of a survey, then in conversation with your pediatrician. Your doctor will have
access to an array of tools used during developmental and behavioral screenings.
They may range from formal questionnaires to checklists. Questions about your
child’s development will include:
- Motor skills
- Cognitive skills
- Emotional health
screenings do not necessarily have to be performed by your child’s doctor or
nurse. Professionals in healthcare, the community, or
school settings are trained and able to assist you with a screening.
should be seen for a developmental screening if you continue to have any
concerns after monitoring. However, it is important to mention that some
pediatricians conduct developmental screenings as part of their well-child
visits. Do not be alarmed if you did not request one. It may be a thorough but
very routine practice at your doctor’s office.
the American Academy of Pediatrics, developmental and behavioral screenings
should be done for all children at their well-child visits when they reach the
- Nine months
- 18 months
- 24 or 30 months
is a Developmental Evaluation?
not receive a diagnosis for your child based on a developmental screening. It
can, however, indicate whether your child is on track developmentally or if it
is time for a specialist to be consulted. If one of the developmental screening
tools used indicates an area of possible concern, a formal developmental
evaluation would be your next step. The formal evaluation is a
more in-depth study of your child’s development. You will likely be referred to
a trained specialist, such as a:
- Developmental pediatrician
specialist’s role is to observe your child and implement a structured evaluation.
You and all caregivers will be asked a variety of questions, to get a clear
understanding of your child, how he behaves and learns in his natural
environments. The results of this formal evaluation are what determine whether he
could benefit from early
Impact of Taking Steps NOW
early action can have an enormous impact on your child’s development. You can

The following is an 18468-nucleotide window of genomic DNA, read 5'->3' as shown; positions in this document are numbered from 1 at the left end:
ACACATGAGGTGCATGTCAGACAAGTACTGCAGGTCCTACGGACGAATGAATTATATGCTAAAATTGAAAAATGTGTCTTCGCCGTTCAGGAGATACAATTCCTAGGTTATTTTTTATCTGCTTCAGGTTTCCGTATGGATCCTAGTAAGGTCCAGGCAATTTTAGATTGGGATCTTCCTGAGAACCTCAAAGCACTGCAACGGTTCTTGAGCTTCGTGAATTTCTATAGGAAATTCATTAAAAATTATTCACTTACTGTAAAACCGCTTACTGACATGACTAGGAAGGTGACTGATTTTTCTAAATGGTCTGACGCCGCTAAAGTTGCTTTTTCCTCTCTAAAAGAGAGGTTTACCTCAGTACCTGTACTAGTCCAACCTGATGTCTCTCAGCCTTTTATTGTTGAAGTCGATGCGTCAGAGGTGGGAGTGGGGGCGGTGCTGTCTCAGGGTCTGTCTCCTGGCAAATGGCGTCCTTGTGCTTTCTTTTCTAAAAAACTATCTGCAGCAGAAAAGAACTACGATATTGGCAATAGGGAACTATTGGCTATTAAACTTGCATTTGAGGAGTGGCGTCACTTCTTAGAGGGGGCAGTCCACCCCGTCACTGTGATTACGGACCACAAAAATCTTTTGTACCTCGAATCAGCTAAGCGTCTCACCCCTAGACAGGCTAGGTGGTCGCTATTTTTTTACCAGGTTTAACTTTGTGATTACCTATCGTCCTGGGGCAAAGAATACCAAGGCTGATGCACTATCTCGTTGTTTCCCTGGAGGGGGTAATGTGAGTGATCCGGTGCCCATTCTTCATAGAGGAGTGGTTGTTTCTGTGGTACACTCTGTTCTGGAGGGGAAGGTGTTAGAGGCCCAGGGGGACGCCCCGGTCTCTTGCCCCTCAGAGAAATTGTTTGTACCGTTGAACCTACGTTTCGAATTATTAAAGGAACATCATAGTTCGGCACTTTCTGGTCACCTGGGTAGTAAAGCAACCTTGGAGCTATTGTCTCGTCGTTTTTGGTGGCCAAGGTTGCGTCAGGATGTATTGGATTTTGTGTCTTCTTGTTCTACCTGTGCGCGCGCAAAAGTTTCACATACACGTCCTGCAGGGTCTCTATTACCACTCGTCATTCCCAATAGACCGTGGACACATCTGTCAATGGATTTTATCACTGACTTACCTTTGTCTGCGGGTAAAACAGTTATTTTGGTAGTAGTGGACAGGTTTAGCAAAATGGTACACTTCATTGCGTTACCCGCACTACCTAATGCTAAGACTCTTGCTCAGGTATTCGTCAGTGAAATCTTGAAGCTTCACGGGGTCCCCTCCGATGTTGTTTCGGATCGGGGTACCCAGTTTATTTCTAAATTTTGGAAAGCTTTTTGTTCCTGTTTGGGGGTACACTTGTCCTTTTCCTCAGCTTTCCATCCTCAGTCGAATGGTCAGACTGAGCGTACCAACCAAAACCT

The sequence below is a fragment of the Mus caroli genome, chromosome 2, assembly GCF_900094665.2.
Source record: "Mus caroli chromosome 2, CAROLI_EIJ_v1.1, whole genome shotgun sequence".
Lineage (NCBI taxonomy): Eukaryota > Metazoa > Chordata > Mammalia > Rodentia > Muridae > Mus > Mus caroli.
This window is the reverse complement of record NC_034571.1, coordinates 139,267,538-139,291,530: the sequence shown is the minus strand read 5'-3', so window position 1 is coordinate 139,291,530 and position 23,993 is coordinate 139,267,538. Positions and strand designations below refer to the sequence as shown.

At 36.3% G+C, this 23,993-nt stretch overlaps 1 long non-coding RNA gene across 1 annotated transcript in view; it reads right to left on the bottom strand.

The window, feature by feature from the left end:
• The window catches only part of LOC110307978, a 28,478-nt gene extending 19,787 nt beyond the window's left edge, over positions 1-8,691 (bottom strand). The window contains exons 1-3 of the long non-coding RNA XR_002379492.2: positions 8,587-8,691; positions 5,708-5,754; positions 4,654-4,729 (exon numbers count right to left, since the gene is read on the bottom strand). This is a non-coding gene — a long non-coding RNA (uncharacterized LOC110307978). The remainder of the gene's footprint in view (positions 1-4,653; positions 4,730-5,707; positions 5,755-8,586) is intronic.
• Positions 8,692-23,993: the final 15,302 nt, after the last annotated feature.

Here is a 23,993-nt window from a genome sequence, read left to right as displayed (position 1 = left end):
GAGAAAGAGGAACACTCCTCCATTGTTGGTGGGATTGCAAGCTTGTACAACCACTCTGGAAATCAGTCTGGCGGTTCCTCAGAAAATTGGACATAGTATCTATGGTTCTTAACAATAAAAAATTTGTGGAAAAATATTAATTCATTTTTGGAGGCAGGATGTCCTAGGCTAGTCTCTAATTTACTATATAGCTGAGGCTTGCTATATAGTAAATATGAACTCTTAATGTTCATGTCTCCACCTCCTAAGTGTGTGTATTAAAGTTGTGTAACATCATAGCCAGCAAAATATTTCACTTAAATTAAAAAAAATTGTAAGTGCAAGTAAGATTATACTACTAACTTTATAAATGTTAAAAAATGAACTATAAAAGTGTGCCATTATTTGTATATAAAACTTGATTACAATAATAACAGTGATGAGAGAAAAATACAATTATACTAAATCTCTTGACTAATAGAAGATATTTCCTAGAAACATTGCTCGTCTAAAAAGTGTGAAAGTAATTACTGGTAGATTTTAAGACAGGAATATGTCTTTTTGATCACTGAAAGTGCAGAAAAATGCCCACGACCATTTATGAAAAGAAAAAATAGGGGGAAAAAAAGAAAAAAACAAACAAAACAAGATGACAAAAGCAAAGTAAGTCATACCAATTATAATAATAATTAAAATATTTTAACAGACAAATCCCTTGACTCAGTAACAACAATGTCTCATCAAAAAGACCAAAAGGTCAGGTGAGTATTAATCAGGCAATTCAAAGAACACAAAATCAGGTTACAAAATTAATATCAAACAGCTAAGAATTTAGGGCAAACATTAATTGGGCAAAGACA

see what a lengthy process it can be, so acting now is in the best interest of
your child. Studies have shown the effectiveness of early intervention is more significant when
you can begin at a younger age. Introducing services as early as possible
offers the most potential for success in areas including:
- Self-care skills
- Social/emotional development
- Cognitive development
- School readiness
Early Intervention and the Brain
know that a child’s brain is rapidly developing from infancy to age three. Neural
circuits, or connections, in your child’s brain, are laying the foundation for
his health and wellness, behavior, and learning. Each of your child’s
experiences before he reaches the age of three has a critical impact on his
brain’s development. As he becomes older, it is more difficult to change the
connections that have been formed. During these first three years, we can help strengthen
a child’s development through:
a safe and nurturing environment
social and emotional experiences
in environmental stress, such as extreme poverty, or abuse in the home
Early Intervention Effects on the Family
services benefit your family as well as your child. You will be provided with
the tools and support you need to understand better, communicate with, and work
with your child to meet their goals. Through education, training, and coaching,
you will be armed with the knowledge necessary to work with your child in his
natural environments. Support for your family helps reduce stress, provide
additional resources, and work together towards common goals for your child.
is Part C?
is the Infants and Toddlers with Disabilities Act. Part of IDEA (the
Individuals with Disabilities Education Act), Part C was created to address the
need for education and services for young children with developmental delays. It
was added to IDEA in 1986 in order to:
- Offer early intervention to preschool-aged children
- Reduce the potential risk of further
- Prepare young children for school while
reducing the need and expense of special education services
- Protect children with any medical
condition that could potentially lead to developmental delays
- Encourage and build partnerships between
all necessary programs and agencies to provide services, rather than act alone
the Most of Your Wait
you can imagine, being a publicly funded state program can have its